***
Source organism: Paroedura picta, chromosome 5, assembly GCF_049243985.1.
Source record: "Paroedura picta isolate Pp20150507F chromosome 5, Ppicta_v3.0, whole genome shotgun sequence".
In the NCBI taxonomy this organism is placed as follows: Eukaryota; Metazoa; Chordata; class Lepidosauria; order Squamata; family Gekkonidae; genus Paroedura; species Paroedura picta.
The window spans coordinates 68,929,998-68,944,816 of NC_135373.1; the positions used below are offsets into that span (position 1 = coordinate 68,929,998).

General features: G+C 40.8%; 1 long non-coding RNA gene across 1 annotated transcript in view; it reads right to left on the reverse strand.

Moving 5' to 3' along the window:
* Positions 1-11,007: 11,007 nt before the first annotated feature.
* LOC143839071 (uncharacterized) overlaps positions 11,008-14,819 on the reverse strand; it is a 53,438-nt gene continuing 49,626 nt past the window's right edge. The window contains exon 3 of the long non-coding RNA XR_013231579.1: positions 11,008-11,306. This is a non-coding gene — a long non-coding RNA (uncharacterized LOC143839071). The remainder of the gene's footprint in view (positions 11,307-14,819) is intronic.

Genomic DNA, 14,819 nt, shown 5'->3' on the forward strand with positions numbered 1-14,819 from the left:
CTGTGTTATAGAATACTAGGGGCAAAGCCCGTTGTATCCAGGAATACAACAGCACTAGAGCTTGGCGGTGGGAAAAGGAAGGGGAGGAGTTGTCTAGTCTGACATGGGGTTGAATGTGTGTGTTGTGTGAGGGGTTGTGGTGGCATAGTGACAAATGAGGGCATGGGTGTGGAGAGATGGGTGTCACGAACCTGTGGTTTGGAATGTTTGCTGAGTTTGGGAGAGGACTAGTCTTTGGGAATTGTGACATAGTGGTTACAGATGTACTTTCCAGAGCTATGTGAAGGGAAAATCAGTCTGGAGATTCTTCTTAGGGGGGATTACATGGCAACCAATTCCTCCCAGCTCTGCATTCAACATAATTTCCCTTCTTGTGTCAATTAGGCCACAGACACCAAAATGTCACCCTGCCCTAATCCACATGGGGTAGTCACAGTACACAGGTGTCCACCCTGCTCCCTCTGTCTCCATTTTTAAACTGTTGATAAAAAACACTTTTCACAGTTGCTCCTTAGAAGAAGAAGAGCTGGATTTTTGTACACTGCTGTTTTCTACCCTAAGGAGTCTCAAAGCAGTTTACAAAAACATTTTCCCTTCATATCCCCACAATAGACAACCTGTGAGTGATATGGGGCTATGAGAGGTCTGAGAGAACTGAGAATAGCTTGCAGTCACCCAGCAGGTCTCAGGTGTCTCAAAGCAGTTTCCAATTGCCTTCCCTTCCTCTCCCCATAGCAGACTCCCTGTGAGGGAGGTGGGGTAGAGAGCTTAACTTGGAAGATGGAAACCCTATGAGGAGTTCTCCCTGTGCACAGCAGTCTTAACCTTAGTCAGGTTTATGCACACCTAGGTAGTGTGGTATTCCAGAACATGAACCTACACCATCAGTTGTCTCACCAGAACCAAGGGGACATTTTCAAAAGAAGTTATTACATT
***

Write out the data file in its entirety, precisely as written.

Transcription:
Source organism: Paroedura picta, chromosome 5, assembly GCF_049243985.1.
Source record: "Paroedura picta isolate Pp20150507F chromosome 5, Ppicta_v3.0, whole genome shotgun sequence".
In the NCBI taxonomy this organism is placed as follows: Eukaryota; Metazoa; Chordata; class Lepidosauria; order Squamata; family Gekkonidae; genus Paroedura; species Paroedura picta.
The window spans coordinates 68,929,998-68,944,816 of NC_135373.1; the positions used below are offsets into that span (position 1 = coordinate 68,929,998).

General features: G+C 40.8%; 1 long non-coding RNA gene across 1 annotated transcript in view; it reads right to left on the reverse strand.

Moving 5' to 3' along the window:
* Positions 1-11,007: 11,007 nt before the first annotated feature.
* LOC143839071 (uncharacterized) overlaps positions 11,008-14,819 on the reverse strand; it is a 53,438-nt gene continuing 49,626 nt past the window's right edge. The window contains exon 3 of the long non-coding RNA XR_013231579.1: positions 11,008-11,306. This is a non-coding gene — a long non-coding RNA (uncharacterized LOC143839071). The remainder of the gene's footprint in view (positions 11,307-14,819) is intronic.

Genomic DNA, 14,819 nt, shown 5'->3' on the forward strand with positions numbered 1-14,819 from the left:
CTGTGTTATAGAATACTAGGGGCAAAGCCCGTTGTATCCAGGAATACAACAGCACTAGAGCTTGGCGGTGGGAAAAGGAAGGGGAGGAGTTGTCTAGTCTGACATGGGGTTGAATGTGTGTGTTGTGTGAGGGGTTGTGGTGGCATAGTGACAAATGAGGGCATGGGTGTGGAGAGATGGGTGTCACGAACCTGTGGTTTGGAATGTTTGCTGAGTTTGGGAGAGGACTAGTCTTTGGGAATTGTGACATAGTGGTTACAGATGTACTTTCCAGAGCTATGTGAAGGGAAAATCAGTCTGGAGATTCTTCTTAGGGGGGATTACATGGCAACCAATTCCTCCCAGCTCTGCATTCAACATAATTTCCCTTCTTGTGTCAATTAGGCCACAGACACCAAAATGTCACCCTGCCCTAATCCACATGGGGTAGTCACAGTACACAGGTGTCCACCCTGCTCCCTCTGTCTCCATTTTTAAACTGTTGATAAAAAACACTTTTCACAGTTGCTCCTTAGAAGAAGAAGAGCTGGATTTTTGTACACTGCTGTTTTCTACCCTAAGGAGTCTCAAAGCAGTTTACAAAAACATTTTCCCTTCATATCCCCACAATAGACAACCTGTGAGTGATATGGGGCTATGAGAGGTCTGAGAGAACTGAGAATAGCTTGCAGTCACCCAGCAGGTCTCAGGTGTCTCAAAGCAGTTTCCAATTGCCTTCCCTTCCTCTCCCCATAGCAGACTCCCTGTGAGGGAGGTGGGGTAGAGAGCTTAACTTGGAAGATGGAAACCCTATGAGGAGTTCTCCCTGTGCACAGCAGTCTTAACCTTAGTCAGGTTTATGCACACCTAGGTAGTGTGGTATTCCAGAACATGAACCTACACCATCAGTTGTCTCACCAGAACCAAGGGGACATTTTCAAAAGAAGTTATTACATT